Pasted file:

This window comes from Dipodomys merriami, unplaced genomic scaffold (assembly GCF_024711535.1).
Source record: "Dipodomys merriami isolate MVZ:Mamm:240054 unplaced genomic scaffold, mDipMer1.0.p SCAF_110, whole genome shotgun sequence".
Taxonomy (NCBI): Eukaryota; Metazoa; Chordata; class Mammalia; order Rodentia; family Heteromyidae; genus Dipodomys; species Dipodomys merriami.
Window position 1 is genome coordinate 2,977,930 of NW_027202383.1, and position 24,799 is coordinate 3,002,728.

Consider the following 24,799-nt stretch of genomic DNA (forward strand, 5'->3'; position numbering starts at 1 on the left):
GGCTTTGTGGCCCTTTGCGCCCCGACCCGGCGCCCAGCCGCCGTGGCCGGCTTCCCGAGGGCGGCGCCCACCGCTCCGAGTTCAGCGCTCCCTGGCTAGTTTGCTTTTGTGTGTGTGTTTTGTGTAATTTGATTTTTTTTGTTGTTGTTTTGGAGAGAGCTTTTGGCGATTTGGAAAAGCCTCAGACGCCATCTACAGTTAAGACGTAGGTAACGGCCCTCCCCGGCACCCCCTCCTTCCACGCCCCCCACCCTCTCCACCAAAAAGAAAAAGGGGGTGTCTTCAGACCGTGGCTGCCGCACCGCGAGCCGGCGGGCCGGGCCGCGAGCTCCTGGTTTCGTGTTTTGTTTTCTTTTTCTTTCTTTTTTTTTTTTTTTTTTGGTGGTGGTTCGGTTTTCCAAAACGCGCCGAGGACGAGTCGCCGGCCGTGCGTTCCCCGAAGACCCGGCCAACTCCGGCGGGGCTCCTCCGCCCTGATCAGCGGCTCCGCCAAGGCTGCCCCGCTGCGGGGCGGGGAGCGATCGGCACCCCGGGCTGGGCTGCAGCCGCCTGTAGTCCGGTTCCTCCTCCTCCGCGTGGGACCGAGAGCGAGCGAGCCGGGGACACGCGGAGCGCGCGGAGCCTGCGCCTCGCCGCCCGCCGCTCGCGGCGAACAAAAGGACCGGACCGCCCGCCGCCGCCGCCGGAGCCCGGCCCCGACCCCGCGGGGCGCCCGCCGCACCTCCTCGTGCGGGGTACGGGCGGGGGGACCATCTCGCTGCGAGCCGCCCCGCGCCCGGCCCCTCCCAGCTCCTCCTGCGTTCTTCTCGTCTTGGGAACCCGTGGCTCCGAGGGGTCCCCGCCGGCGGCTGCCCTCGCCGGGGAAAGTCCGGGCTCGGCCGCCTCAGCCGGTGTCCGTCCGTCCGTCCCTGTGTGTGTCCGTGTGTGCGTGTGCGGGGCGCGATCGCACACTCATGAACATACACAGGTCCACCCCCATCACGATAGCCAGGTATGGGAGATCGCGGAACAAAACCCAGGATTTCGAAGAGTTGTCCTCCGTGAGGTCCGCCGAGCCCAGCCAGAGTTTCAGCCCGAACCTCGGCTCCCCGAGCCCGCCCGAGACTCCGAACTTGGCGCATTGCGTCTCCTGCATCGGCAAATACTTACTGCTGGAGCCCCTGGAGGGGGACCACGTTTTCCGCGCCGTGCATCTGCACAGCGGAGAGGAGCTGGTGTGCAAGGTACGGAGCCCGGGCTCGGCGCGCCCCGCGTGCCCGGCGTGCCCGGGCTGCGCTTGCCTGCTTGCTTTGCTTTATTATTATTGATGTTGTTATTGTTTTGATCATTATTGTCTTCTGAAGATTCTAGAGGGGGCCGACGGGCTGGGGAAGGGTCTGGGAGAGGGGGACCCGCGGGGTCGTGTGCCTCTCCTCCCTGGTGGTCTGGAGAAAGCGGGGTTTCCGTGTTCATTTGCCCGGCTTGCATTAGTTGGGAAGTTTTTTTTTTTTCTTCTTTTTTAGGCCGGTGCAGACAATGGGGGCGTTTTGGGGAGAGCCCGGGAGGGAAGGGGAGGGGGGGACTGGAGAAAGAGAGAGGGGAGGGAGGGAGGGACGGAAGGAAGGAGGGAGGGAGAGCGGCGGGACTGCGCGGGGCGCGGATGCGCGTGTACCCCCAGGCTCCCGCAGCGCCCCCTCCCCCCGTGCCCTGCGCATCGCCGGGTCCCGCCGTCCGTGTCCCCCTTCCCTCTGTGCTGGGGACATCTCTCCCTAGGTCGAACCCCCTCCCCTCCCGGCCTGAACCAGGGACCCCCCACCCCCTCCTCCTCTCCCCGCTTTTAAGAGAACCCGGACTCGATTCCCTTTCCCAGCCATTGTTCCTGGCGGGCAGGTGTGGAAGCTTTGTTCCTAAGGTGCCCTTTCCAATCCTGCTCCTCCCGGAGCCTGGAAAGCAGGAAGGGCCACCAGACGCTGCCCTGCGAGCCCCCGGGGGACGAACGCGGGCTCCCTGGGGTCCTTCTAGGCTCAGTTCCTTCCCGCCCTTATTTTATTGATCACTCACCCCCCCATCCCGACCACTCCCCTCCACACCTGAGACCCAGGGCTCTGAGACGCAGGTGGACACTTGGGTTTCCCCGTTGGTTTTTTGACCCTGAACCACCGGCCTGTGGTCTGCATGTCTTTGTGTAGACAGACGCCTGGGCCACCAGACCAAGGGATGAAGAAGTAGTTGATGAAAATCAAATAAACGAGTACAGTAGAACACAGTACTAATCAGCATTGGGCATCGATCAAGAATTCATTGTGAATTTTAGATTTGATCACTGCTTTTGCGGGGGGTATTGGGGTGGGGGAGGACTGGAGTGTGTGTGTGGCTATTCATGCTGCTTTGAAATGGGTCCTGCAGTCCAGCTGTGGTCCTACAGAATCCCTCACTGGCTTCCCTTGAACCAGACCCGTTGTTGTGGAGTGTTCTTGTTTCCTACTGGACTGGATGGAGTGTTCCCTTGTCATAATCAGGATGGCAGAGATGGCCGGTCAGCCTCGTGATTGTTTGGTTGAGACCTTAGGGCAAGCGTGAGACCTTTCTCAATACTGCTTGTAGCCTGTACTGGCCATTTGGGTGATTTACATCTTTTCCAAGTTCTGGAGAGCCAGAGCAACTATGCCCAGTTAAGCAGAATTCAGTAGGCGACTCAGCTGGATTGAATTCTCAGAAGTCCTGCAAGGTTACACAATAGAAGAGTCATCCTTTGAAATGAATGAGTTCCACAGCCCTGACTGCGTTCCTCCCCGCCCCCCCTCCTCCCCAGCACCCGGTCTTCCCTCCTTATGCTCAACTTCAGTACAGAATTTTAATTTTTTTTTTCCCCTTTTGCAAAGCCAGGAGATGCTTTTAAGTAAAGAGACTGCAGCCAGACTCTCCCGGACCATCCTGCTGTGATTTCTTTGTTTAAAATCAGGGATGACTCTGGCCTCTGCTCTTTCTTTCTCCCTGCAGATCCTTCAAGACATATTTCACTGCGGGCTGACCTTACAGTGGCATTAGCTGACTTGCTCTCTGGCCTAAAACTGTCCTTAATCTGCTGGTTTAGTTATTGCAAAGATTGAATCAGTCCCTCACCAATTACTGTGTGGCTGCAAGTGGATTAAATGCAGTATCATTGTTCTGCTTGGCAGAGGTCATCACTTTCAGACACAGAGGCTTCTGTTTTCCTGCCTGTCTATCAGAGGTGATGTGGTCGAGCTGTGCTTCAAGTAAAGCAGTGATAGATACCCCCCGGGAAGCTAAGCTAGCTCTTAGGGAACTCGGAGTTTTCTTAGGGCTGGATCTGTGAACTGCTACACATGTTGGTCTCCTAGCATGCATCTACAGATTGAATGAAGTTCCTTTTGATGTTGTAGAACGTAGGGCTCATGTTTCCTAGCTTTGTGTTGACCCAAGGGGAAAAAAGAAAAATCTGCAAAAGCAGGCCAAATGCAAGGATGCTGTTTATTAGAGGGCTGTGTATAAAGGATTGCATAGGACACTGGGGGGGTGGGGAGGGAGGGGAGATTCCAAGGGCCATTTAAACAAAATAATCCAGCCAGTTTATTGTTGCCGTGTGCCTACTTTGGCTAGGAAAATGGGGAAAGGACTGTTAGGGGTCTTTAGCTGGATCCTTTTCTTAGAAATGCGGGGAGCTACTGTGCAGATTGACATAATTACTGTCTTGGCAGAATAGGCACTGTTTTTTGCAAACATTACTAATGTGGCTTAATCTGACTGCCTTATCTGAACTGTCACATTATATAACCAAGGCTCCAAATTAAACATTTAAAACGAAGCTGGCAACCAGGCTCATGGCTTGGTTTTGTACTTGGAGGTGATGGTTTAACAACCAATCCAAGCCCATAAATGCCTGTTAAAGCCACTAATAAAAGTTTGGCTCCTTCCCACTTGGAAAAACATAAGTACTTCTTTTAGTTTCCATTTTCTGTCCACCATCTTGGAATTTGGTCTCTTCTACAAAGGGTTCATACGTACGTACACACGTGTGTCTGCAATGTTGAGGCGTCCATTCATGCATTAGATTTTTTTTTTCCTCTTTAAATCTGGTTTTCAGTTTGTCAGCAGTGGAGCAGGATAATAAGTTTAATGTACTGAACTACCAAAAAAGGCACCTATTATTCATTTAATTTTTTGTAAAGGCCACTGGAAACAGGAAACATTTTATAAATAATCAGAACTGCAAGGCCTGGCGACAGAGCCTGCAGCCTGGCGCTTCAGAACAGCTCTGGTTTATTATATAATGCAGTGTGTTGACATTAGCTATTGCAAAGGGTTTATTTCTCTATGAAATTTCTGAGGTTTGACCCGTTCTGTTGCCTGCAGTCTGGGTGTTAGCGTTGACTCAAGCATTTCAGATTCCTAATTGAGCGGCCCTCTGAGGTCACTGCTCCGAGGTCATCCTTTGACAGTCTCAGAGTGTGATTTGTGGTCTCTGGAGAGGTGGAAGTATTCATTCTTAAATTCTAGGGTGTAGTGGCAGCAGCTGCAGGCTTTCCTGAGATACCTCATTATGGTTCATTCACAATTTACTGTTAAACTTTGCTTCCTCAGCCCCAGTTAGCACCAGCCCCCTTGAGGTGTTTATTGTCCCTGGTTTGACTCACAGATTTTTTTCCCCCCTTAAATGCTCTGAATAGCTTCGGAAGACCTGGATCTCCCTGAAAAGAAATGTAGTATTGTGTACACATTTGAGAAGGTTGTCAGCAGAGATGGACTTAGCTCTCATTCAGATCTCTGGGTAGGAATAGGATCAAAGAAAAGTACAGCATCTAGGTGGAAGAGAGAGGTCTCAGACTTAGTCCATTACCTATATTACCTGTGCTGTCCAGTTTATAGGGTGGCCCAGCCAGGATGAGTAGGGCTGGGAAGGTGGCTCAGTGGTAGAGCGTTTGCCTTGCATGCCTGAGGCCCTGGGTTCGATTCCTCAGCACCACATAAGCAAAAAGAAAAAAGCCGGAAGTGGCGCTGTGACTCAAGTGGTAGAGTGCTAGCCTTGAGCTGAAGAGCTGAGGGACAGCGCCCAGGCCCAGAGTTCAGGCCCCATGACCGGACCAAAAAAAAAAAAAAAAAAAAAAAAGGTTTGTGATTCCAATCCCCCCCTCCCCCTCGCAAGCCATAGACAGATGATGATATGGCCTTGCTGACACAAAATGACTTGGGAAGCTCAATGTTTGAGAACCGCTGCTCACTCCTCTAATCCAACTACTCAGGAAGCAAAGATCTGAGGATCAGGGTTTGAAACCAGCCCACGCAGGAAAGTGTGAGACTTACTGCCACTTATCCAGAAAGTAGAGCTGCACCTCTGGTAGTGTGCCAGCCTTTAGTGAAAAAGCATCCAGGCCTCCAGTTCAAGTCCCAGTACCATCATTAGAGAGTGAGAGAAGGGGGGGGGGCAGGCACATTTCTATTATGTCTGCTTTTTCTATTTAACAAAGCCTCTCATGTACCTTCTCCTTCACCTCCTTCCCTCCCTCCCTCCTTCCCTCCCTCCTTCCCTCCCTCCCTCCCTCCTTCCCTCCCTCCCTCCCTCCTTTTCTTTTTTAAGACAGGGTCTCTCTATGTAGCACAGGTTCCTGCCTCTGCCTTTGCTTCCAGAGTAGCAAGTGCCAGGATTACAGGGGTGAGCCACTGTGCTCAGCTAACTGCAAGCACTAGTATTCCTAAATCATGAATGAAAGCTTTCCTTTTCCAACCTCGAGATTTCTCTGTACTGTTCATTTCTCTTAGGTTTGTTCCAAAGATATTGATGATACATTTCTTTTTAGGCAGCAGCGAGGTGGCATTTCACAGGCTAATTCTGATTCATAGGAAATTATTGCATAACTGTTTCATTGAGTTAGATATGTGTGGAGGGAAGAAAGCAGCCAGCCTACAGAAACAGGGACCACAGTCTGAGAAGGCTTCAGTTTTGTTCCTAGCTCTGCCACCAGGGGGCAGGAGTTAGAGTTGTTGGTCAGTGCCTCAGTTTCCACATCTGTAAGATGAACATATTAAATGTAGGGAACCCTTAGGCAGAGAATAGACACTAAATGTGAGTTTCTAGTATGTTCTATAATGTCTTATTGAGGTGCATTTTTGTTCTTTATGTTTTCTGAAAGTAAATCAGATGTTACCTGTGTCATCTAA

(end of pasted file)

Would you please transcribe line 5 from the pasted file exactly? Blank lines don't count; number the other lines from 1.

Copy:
Consider the following 24,799-nt stretch of genomic DNA (forward strand, 5'->3'; position numbering starts at 1 on the left):